Stage 3 was another pure DH track. It was just deep sand up top and you had to lean back, pick a rut and ride it out. It was another stage where you could definitely lose a lot of time if you crashed or picked up a flat tire, which was super easy to do when you are plowing through rocks at 60km/h. I throttled back through the rocks because I didn't want to toss away a nice overall lead and pushed a little bit on the flowing bottom half where risks would come with minimal consequence. I finished the stage 3rd fastest while crowd favourite Cedric Gracia took the stage win. I was really happy with 3rd, considering the throttle was far from wide open and I had extended my overall lead by 1 more second over Jerome Clementz.


Stage 4:

I was feeling a little nervous heading into day two with the overall lead. I spent the offseason with thoughts of winning on my mind and a strong desire to start the season with a win and maximum series points. Stage 4 was a favourite for most of the racers. It had to be ridden to really understand what it was all about, but imagine a three minute super tight bobsled run, bouncing from left to right through perfect natural berms every half a second. It was unlike anything I've ever ridden. Your reflexes had to be spot on and your full attention given, or you could guarantee you would be off the track cartwheeling before you know it. Riding it in practice was one thing, but trying to ride 100% in a race situation made everything come at you super-fast. At times my mind couldn't keep up and resulted in a few scrappy moments and near crashes. I was a little disappointed with my run and was 3rd fastest for the stage. Martin Maes rolled the dice the best and was fastest while Jerome took a few seconds out of me and was second fastest. But, I still controlled the overall with an 8 second lead.

Stage 5:

I knew that Stage 5 was going to be a tough one and should have been a stage to try and push out my lead. But my mechanical in practice meant that I would be riding the last 2/3 of the tight and technical stage blind. I really had no idea what was coming and as a result I had a moment with a tree and a small crash to avoid running down the side of an embankment. I knew I had lost some time, but was surprise I still came in 7th fastest for the stage. Jerome took back another 5 seconds and shrunk my overall lead to just 3 seconds going into the 6th and final stage. The pressure was building; the last stage was going to be good!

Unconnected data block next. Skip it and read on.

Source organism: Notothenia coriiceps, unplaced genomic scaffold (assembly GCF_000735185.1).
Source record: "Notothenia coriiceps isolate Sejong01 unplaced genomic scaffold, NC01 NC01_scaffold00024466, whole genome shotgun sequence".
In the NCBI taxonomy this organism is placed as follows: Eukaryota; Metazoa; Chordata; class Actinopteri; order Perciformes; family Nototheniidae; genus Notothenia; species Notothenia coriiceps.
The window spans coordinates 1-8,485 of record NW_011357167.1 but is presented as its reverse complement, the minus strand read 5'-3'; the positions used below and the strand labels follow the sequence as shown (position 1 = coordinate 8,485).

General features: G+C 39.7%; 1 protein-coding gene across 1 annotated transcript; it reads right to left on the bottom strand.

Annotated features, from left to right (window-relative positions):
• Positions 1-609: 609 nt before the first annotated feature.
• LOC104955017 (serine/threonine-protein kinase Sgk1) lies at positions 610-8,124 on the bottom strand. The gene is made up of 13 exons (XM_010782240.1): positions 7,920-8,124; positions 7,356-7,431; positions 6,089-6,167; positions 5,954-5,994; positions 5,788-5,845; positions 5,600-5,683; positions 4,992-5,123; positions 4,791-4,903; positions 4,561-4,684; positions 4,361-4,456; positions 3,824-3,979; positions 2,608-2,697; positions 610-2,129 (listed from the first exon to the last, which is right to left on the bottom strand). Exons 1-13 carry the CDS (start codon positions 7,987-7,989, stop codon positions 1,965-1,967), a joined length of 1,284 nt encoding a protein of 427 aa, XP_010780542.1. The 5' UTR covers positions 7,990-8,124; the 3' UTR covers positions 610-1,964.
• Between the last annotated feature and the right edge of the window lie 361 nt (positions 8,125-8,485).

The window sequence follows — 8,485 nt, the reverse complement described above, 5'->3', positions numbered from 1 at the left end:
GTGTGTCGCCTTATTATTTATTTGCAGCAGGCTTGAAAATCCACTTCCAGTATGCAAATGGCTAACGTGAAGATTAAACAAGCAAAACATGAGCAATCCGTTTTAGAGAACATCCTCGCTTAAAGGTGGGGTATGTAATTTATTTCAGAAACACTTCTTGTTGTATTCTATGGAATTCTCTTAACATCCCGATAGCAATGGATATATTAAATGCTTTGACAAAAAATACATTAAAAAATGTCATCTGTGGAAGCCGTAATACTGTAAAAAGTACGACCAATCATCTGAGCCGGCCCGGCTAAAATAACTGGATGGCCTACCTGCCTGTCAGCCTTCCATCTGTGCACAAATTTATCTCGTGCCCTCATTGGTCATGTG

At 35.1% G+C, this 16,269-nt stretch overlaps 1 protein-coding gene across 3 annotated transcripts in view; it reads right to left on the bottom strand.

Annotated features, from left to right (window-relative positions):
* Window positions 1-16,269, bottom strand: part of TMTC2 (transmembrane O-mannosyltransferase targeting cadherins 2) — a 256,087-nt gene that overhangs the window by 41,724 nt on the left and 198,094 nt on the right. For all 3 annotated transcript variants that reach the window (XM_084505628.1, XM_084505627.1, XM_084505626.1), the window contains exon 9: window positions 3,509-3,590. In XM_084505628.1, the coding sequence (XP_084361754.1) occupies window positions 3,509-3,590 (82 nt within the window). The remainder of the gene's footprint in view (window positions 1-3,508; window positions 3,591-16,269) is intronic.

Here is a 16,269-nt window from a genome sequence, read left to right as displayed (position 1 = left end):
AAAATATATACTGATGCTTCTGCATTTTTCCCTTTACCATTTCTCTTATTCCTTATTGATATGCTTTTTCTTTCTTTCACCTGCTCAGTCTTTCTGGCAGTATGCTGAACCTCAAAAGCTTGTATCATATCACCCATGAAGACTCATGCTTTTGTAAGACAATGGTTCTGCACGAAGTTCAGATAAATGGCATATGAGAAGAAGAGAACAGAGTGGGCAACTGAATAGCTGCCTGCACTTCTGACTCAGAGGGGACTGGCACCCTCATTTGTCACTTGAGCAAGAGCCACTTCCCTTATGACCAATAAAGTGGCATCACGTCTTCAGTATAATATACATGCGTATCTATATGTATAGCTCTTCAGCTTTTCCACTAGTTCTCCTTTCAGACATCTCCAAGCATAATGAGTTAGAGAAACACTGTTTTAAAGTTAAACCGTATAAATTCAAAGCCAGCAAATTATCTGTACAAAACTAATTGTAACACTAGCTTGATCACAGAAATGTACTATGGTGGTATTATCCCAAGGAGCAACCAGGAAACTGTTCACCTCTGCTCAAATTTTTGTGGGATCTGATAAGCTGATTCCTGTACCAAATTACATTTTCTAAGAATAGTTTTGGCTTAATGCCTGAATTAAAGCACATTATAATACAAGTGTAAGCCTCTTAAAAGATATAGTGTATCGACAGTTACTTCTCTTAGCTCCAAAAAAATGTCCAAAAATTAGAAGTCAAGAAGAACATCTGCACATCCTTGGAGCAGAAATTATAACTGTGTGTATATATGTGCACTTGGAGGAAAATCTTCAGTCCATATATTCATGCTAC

Stage 6:

Stage 6 was basically eight minutes straight down the side of a cliff and was super-fast and steep. The top of the course was well above tree line and the volcanic soil made it feel like you were riding on the moon, something you don't experience every day. The bottom half was steep loamy turns as you made your way back below the tree line. The track just got steeper and steeper and some arm pump was inevitable. I should have taken a lot more time to choose better lines in the top section. There were a few key sections that I covered far too much ground where I could see other riders' more direct lines. An extra ten minutes scoping out a few smarter lines would have made all the difference, but it's too late for that now. I lost 10 seconds to Jerome in the final stage, and with it the overall lead. The end result was 2nd overall for the weekend.

Second place overall is a tough pill to swallow after leading almost the entire race. But second place is still a good solid start to the season. I felt a little rusty having not raced against the clock for 6 months. I did dozens of timed runs at home, but it never replicates an actual race. I'm heading home for 4 weeks and getting some racing under my belt before Round 2 in Scotland. I'll be ready in Scotland! I'm pumped the season is underway and the first race is done!

26" isn't dead - Jared rode a standard 26" wheeled Yeti SB66C in chile which is the same as you can buy here